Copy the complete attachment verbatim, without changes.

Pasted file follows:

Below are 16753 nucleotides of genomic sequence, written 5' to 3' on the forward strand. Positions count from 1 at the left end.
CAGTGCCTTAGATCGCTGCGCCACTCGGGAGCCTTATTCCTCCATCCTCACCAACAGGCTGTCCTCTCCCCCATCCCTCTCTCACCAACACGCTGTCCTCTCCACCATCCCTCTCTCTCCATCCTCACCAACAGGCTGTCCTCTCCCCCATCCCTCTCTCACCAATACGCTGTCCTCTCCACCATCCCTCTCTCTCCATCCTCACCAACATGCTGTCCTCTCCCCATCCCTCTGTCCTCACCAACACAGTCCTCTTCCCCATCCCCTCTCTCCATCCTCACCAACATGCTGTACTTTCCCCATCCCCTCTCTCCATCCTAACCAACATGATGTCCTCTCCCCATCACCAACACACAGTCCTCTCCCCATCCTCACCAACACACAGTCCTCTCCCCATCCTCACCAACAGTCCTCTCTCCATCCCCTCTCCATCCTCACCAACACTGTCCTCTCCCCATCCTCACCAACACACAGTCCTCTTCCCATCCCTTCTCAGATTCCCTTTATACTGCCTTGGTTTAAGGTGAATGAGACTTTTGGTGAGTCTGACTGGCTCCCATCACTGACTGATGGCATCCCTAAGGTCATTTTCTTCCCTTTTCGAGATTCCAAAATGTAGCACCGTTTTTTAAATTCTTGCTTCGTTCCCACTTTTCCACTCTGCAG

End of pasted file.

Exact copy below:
Below are 16753 nucleotides of genomic sequence, written 5' to 3' on the forward strand. Positions count from 1 at the left end.
CAGTGCCTTAGATCGCTGCGCCACTCGGGAGCCTTATTCCTCCATCCTCACCAACAGGCTGTCCTCTCCCCCATCCCTCTCTCACCAACACGCTGTCCTCTCCACCATCCCTCTCTCTCCATCCTCACCAACAGGCTGTCCTCTCCCCCATCCCTCTCTCACCAATACGCTGTCCTCTCCACCATCCCTCTCTCTCCATCCTCACCAACATGCTGTCCTCTCCCCATCCCTCTGTCCTCACCAACACAGTCCTCTTCCCCATCCCCTCTCTCCATCCTCACCAACATGCTGTACTTTCCCCATCCCCTCTCTCCATCCTAACCAACATGATGTCCTCTCCCCATCACCAACACACAGTCCTCTCCCCATCCTCACCAACACACAGTCCTCTCCCCATCCTCACCAACAGTCCTCTCTCCATCCCCTCTCCATCCTCACCAACACTGTCCTCTCCCCATCCTCACCAACACACAGTCCTCTTCCCATCCCTTCTCAGATTCCCTTTATACTGCCTTGGTTTAAGGTGAATGAGACTTTTGGTGAGTCTGACTGGCTCCCATCACTGACTGATGGCATCCCTAAGGTCATTTTCTTCCCTTTTCGAGATTCCAAAATGTAGCACCGTTTTTTAAATTCTTGCTTCGTTCCCACTTTTCCACTCTGCAG